Redemption Camp has 5,000 houses, roads, rubbish collection, police, supermarkets, banks, a fun fair, a post office even a 25 megawatt power plant. In Nigeria, the line between church and city is rapidly vanishing
Ha-lleluuuu-jah, booms the distinctive voice of Pastor Enoch Adeboye, also known as the general overseer.
The sound comes out through thousands of loudspeakers planted in every corner of Redemption Camp. Market shoppers pause their haggling, and worshippers some of whom have been sleeping on mats in this giant auditorium for days stop brushing their teeth to join in the reply.
Hallelujah is the theme for this years Holy Ghost convention at one of Nigerias biggest megachurches, and all week the word echoes among the millions of people attending.
As evening falls on Friday, Adeboye, a church celebrity, is soon to take the stage at his vast new auditorium to give the conventions last, three-hour sermon. Helicopters land next to the 3 sq km edifice, delivering Nigerias rich and powerful to what promises to be the night of the year.
Thousands of worshippers surge up the hill towards the gleaming warehouse. Shiny SUVs, shabby Toyota Corollas and packed yellow buses choke the expressway all the way from Lagos, 30 miles away.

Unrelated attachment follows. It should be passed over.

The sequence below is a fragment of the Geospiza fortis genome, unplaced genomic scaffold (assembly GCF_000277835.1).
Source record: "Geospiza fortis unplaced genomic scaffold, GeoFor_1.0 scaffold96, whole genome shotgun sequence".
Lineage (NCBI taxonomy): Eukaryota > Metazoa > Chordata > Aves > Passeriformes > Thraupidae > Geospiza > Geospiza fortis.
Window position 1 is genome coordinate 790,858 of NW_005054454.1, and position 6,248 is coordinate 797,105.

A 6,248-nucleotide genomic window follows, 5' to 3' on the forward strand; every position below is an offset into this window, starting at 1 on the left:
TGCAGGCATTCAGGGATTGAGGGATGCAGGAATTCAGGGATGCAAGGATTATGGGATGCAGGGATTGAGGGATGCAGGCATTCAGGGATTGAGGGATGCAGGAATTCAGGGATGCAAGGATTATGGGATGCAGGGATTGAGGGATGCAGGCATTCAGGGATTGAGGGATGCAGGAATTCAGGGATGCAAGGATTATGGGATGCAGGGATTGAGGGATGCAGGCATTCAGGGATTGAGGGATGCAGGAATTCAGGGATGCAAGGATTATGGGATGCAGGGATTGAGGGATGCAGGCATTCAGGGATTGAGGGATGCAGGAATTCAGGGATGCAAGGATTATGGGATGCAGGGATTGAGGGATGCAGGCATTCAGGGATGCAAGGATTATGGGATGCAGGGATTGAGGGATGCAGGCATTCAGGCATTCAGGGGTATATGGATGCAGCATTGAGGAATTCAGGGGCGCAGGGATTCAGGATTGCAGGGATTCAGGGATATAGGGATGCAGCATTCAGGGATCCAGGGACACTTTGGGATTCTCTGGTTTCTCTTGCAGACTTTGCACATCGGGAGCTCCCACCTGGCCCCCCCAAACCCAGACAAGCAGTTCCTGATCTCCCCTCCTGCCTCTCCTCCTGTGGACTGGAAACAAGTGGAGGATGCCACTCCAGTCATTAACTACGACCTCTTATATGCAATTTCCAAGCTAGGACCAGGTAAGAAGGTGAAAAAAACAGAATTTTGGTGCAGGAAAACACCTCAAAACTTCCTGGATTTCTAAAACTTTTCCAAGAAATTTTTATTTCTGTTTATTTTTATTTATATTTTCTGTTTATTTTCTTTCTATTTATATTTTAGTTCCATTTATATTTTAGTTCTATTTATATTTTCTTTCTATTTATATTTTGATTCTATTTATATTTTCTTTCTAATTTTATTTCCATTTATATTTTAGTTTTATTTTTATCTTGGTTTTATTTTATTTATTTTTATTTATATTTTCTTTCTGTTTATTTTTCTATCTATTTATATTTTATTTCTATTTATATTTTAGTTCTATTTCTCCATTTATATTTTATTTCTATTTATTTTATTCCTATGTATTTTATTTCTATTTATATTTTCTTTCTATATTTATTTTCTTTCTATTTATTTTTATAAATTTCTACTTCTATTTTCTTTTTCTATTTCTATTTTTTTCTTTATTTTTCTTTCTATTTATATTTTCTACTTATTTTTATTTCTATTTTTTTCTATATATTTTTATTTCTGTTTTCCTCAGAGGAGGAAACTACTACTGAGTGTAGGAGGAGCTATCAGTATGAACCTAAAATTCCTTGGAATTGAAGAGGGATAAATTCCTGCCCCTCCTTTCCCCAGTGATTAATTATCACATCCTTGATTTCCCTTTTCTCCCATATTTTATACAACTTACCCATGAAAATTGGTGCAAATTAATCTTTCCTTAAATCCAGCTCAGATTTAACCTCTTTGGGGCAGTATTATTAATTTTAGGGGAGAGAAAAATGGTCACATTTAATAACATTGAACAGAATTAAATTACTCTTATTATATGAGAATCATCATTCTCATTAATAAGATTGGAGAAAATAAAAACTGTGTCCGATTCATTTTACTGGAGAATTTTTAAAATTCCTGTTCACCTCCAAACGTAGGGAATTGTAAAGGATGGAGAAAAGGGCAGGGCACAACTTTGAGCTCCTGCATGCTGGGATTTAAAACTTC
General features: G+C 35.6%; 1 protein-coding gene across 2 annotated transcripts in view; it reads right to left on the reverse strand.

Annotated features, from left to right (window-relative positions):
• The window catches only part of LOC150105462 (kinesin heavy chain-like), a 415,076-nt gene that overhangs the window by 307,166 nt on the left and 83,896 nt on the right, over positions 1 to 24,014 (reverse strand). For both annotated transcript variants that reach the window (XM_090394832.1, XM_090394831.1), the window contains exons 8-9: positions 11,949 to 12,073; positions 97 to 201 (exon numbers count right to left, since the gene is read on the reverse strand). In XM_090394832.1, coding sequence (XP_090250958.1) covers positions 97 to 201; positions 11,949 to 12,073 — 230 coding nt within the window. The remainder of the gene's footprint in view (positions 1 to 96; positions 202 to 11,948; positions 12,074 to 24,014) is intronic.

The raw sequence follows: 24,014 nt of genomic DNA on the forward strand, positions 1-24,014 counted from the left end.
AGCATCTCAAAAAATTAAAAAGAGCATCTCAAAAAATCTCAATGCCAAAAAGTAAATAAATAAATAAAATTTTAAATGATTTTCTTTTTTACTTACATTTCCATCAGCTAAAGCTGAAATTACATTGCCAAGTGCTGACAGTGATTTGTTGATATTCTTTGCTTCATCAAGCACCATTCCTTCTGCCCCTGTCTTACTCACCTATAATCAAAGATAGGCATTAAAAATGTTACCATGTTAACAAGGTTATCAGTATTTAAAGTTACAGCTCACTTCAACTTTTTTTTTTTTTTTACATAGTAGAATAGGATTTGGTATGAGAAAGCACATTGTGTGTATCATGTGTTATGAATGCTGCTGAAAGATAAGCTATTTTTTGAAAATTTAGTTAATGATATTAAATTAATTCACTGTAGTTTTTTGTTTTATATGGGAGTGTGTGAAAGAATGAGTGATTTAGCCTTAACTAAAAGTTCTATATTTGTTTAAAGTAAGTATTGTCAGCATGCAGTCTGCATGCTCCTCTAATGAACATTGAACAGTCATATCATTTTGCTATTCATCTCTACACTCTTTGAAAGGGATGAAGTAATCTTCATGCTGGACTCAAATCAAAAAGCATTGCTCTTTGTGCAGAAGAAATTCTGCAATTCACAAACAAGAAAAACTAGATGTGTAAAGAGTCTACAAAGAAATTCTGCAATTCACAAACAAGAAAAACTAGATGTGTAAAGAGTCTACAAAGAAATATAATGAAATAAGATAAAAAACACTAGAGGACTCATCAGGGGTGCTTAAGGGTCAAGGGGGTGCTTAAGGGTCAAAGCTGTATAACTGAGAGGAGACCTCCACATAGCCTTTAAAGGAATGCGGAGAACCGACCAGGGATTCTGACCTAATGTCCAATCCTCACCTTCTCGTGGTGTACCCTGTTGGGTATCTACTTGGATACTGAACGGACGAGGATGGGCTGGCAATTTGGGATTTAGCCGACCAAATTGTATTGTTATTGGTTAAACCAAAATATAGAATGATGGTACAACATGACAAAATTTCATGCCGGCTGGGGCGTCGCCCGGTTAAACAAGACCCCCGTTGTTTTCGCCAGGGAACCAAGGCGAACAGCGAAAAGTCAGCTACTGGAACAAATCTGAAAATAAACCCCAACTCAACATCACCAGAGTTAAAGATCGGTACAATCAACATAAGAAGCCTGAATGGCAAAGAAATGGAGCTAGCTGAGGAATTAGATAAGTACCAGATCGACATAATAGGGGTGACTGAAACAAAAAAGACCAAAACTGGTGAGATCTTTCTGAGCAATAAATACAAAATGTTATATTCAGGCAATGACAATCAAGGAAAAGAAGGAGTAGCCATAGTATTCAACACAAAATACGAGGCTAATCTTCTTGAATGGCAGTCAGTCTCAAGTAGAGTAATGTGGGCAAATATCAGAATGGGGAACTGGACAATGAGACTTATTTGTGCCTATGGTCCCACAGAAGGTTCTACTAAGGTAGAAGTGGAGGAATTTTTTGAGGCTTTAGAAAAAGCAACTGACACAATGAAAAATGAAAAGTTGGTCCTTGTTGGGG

In a few months Ill be starting at university. If only more girls around the world had this opportunity
Three days ago, I returned from my second visit to Nigeria.
Nigeria is the richest country in Africa, but it has the highest number of out-of-school girls in the world. When I first visited the country in 2014, the government spent 9% of its budget on education. This year its only 6%. (The international benchmark for spending on education is 20% of the overall budget.)
When planning where I would travel on my Girl Power Trip this summer, I knew I needed to return to Nigeria and advocate again for the millions of girls fighting to go to school.
In some states, particularly in northern Nigeria, extremism terrorises communities and makes education impossible for many children, particularly girls.
During my trip, I travelled to Maiduguri, the birthplace of Boko Haram. In a camp for people displaced by terrorism, I met girls like 15-year-old Fatima, who have faced so much violence and fear in their young lives but are still determined to go to school.
Boko Haram abducted me and wanted to marry me, Fatima told me. I later managed to escape. I was not in school until I came to the camp here.
Almost left for dead when he was injured by a discarded bomb, Jonathan Gambo faces a long road to recovery. The teenagers fate mirrors that of Nigeria itself